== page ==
And of course, it wouldn’t be a month in the Grand Duchy without more housing news. We spoke to a housing market researcher, who said pressure on land and real estate prices is approaching a “tipping point.”

October also saw the start of the fourth wave of coronavirus in Luxembourg, with the government going even further to increase vaccinations with a tightening of the CovidCheck regime to prevent unvaccinated people from using self-tests to enter reception facilities or Recreation.


This month, you finally got to meet us in person! The International Bazaar returned after a pandemic hiatus, and we had quizzes, good discussions, and general silliness galore.

It was also the month where we took the time to make sure our plans for the future were in order, as we learned all about how to get a good retirement in Luxembourg.

There was even more news on the Covid vaccine, as the government recommended booster shots for everyone aged 18 or older. As concerns about the pandemic continued, measures were further reinforced with a 2G diet (vaccinated or recovered) put in place for leisure and hospitality, and a 3G diet (vaccinated, recovered or tested) announced. for an introduction to the workplace from January.


There was no escape from the Covid news as we ended the year with the announcement that from Christmas day, a 2G + diet (boosted or vaccinated plus rapid test) and a curfew at 11 p.m. were to be introduced in the hotel sector.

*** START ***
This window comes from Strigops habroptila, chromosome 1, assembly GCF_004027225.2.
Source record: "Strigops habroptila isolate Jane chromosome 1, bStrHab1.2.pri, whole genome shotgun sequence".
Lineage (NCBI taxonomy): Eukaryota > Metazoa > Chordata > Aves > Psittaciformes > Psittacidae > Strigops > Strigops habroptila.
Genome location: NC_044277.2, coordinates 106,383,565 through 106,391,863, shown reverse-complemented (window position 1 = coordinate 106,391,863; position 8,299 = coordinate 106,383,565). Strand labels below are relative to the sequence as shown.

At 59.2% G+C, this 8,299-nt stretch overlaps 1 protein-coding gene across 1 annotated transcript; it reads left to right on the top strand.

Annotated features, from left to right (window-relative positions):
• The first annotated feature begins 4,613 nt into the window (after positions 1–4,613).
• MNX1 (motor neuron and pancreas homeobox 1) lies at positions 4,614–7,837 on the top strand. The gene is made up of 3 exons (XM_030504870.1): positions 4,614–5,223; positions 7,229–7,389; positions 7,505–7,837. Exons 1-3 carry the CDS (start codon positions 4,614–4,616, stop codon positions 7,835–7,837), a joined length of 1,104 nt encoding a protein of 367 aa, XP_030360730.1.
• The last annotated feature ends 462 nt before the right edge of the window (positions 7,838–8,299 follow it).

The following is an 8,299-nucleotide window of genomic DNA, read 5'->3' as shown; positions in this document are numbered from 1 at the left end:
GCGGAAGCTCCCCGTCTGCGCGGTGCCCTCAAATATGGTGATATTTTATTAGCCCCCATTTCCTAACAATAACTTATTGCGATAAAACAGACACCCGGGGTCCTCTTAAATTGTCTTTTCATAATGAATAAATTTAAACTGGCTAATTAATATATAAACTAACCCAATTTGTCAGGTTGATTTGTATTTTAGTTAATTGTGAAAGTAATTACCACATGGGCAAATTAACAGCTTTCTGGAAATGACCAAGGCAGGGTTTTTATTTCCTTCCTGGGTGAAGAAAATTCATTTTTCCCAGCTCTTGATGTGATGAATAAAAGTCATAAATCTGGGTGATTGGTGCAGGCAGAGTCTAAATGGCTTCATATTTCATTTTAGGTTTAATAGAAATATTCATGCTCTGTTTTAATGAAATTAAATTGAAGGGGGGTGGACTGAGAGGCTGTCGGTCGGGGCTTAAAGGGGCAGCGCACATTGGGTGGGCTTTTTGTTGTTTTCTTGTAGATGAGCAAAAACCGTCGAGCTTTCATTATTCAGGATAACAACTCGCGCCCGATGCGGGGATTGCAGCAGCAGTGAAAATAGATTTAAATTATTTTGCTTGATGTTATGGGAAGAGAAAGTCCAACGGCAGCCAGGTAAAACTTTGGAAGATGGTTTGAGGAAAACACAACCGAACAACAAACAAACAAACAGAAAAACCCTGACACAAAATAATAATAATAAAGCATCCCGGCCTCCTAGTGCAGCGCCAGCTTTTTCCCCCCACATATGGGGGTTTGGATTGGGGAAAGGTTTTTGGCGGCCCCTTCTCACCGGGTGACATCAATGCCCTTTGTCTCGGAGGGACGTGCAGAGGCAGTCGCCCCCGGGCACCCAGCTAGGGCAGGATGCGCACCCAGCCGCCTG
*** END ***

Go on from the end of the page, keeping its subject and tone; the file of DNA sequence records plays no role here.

Earlier this month, the imposition of Covid-19 measures also sparked violent protests in the streets of Luxembourg City, with protesters clashing with police at the Christmas market. Protests continued throughout the month, although the majority of protesters remained peaceful.

Yet despite the continued uproar and restrictions linked to the coronavirus pandemic, figures have revealed that on a per capita basis Luxembourg remains the richest country in the world.

Finally, we looked at what 2022 has in store for the Grand Duchy, by breaking down the next changes in taxes, housing, transport … However, as one speaker noted, we unfortunately cannot predict the time that it will do for the coming year. But for those who follow us on Facebook, we’ll do our best to keep you informed and entertained with our irreverent (some would say witty!) Weather messages.

Wishing you a safe, happy and prosperous year 2022, on behalf of the entire RTL Today team!